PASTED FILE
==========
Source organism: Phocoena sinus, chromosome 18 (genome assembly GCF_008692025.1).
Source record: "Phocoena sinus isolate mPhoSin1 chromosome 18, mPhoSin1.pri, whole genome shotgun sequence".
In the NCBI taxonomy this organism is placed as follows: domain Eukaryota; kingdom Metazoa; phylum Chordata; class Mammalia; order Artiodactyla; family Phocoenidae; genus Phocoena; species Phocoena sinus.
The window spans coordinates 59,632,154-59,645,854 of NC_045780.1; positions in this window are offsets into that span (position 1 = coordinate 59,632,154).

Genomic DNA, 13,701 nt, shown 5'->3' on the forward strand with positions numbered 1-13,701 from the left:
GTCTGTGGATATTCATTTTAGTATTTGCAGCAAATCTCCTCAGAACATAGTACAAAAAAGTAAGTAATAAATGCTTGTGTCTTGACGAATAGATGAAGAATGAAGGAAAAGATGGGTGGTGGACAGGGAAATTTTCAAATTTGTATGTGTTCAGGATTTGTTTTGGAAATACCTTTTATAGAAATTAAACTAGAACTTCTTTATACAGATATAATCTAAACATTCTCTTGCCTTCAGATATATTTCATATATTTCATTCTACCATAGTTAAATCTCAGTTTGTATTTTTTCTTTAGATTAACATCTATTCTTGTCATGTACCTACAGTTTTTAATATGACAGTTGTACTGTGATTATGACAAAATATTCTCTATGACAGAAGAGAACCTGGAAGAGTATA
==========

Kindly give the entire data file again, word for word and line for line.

Source organism: Phocoena sinus, chromosome 18 (genome assembly GCF_008692025.1).
Source record: "Phocoena sinus isolate mPhoSin1 chromosome 18, mPhoSin1.pri, whole genome shotgun sequence".
In the NCBI taxonomy this organism is placed as follows: domain Eukaryota; kingdom Metazoa; phylum Chordata; class Mammalia; order Artiodactyla; family Phocoenidae; genus Phocoena; species Phocoena sinus.
The window spans coordinates 59,632,154-59,645,854 of NC_045780.1; positions in this window are offsets into that span (position 1 = coordinate 59,632,154).

Genomic DNA, 13,701 nt, shown 5'->3' on the forward strand with positions numbered 1-13,701 from the left:
GTCTGTGGATATTCATTTTAGTATTTGCAGCAAATCTCCTCAGAACATAGTACAAAAAAGTAAGTAATAAATGCTTGTGTCTTGACGAATAGATGAAGAATGAAGGAAAAGATGGGTGGTGGACAGGGAAATTTTCAAATTTGTATGTGTTCAGGATTTGTTTTGGAAATACCTTTTATAGAAATTAAACTAGAACTTCTTTATACAGATATAATCTAAACATTCTCTTGCCTTCAGATATATTTCATATATTTCATTCTACCATAGTTAAATCTCAGTTTGTATTTTTTCTTTAGATTAACATCTATTCTTGTCATGTACCTACAGTTTTTAATATGACAGTTGTACTGTGATTATGACAAAATATTCTCTATGACAGAAGAGAACCTGGAAGAGTATA